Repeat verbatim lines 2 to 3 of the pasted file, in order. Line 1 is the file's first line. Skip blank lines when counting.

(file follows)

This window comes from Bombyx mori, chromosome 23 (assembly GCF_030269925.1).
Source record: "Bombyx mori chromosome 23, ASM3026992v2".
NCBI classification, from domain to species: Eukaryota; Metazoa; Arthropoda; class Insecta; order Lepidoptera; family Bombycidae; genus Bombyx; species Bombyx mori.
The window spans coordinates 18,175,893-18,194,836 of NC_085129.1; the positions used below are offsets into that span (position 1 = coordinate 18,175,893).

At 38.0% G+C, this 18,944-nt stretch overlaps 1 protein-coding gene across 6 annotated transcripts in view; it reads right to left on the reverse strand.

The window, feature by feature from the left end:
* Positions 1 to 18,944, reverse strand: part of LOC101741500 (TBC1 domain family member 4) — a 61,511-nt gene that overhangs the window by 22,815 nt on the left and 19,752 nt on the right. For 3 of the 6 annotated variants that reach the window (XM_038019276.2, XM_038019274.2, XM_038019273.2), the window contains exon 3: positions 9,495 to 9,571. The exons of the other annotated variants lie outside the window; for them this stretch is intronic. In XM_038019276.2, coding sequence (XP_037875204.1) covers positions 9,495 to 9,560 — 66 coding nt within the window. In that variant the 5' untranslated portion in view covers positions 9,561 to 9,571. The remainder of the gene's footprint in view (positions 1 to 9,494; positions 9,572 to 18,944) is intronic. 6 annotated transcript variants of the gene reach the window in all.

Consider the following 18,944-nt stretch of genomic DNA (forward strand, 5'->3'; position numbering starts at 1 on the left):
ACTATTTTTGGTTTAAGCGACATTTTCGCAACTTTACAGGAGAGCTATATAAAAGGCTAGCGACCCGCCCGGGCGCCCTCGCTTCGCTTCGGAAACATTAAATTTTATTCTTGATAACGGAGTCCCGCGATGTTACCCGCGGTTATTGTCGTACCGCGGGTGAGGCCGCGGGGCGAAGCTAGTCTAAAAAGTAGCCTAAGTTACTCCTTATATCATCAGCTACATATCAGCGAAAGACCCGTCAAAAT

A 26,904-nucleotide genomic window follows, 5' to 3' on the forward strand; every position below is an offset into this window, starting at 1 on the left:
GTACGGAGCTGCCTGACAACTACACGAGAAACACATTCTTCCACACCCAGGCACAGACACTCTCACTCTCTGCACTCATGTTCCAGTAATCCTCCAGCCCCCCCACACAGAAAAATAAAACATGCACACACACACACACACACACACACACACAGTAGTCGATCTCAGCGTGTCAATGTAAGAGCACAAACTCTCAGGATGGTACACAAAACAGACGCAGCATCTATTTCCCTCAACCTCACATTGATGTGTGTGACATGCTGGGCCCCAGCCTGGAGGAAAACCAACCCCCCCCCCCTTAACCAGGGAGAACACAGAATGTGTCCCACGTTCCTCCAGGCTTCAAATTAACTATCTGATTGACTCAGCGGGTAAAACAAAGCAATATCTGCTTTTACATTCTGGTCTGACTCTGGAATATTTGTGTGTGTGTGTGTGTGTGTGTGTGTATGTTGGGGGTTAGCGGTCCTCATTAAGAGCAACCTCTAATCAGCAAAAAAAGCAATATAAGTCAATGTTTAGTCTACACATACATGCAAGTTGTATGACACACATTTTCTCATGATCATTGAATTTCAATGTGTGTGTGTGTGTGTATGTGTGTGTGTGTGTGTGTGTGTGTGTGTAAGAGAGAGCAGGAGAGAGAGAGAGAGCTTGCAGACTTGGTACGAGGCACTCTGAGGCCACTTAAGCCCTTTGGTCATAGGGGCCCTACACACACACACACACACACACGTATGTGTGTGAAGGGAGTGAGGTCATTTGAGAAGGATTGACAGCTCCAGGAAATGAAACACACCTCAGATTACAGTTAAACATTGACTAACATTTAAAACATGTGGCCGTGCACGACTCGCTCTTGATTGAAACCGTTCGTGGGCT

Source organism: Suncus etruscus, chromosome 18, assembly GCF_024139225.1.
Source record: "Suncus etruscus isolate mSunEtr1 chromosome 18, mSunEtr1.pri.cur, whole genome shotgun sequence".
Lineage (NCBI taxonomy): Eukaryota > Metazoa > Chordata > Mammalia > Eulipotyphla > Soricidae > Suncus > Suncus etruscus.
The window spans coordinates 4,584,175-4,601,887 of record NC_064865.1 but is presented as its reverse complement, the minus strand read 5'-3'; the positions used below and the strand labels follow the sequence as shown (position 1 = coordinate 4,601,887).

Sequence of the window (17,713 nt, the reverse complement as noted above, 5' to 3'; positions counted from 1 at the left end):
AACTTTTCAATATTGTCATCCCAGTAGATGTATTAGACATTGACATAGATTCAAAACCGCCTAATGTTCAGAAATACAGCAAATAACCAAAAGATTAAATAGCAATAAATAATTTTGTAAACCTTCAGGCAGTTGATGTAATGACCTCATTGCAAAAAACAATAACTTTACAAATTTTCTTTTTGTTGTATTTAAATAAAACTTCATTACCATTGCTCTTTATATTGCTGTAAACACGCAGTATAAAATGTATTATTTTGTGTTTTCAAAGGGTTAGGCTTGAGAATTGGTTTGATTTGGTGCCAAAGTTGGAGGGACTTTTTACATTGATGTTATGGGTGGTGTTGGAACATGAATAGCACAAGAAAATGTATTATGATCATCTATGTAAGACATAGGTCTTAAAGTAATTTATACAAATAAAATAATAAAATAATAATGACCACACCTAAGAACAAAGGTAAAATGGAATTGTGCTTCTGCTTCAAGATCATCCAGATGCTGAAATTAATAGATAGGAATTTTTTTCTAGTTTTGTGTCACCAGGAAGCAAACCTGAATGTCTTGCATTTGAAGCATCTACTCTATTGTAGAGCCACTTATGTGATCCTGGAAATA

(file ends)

Source record: "Bombyx mori chromosome 23, ASM3026992v2".
NCBI classification, from domain to species: Eukaryota; Metazoa; Arthropoda; class Insecta; order Lepidoptera; family Bombycidae; genus Bombyx; species Bombyx mori.